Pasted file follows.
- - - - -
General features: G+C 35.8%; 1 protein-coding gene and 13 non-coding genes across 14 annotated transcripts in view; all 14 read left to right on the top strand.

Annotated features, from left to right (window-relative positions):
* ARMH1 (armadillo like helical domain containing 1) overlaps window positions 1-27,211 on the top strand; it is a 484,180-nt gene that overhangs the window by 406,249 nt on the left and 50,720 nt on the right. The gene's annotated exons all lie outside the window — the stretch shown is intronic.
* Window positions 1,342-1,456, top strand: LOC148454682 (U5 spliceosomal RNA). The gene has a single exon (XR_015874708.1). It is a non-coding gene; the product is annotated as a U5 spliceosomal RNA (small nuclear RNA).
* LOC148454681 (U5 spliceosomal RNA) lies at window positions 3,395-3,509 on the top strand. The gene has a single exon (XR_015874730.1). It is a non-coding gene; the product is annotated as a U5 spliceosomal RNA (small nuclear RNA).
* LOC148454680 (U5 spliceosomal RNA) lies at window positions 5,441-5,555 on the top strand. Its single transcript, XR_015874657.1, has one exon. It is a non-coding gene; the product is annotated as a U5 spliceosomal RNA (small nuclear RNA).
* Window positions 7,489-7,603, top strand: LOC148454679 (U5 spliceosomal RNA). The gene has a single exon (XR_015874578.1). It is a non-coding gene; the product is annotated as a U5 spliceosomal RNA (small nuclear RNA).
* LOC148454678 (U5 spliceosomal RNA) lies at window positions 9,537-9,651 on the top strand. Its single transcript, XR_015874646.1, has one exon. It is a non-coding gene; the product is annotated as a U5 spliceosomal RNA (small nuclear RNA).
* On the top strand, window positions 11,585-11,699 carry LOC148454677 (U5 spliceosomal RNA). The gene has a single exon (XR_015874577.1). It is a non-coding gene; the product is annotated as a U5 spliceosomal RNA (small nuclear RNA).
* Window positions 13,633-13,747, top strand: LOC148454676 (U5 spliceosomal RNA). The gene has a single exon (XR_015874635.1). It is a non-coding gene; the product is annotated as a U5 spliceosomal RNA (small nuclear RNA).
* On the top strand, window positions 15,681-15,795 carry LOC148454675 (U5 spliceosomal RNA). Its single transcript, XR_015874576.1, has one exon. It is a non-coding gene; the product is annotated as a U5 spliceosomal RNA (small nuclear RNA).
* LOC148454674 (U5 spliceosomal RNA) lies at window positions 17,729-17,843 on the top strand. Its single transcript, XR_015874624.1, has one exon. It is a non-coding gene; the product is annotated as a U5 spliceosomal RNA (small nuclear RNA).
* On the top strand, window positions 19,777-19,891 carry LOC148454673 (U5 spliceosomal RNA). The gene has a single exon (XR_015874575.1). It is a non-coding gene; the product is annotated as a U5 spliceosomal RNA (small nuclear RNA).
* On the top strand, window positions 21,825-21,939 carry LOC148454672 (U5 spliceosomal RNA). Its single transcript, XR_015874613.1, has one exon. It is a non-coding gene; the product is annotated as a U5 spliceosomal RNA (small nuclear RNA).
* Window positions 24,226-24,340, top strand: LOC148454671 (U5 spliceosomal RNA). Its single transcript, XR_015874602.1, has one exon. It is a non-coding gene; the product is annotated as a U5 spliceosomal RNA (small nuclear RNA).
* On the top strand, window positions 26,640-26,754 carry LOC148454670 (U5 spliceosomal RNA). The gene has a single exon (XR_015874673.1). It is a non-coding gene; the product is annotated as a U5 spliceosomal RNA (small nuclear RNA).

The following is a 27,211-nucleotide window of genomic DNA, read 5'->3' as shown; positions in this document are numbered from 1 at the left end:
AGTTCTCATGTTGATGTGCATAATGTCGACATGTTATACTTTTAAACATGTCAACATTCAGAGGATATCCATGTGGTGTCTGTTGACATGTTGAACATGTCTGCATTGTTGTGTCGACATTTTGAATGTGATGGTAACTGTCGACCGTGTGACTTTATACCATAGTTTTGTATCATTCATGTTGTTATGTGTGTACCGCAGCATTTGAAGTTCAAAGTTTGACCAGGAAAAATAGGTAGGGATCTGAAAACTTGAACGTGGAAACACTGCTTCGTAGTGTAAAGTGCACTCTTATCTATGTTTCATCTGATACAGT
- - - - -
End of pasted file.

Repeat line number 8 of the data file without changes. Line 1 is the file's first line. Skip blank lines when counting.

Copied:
* LOC148454678 (U5 spliceosomal RNA) lies at window positions 9,537-9,651 on the top strand. Its single transcript, XR_015874646.1, has one exon. It is a non-coding gene; the product is annotated as a U5 spliceosomal RNA (small nuclear RNA).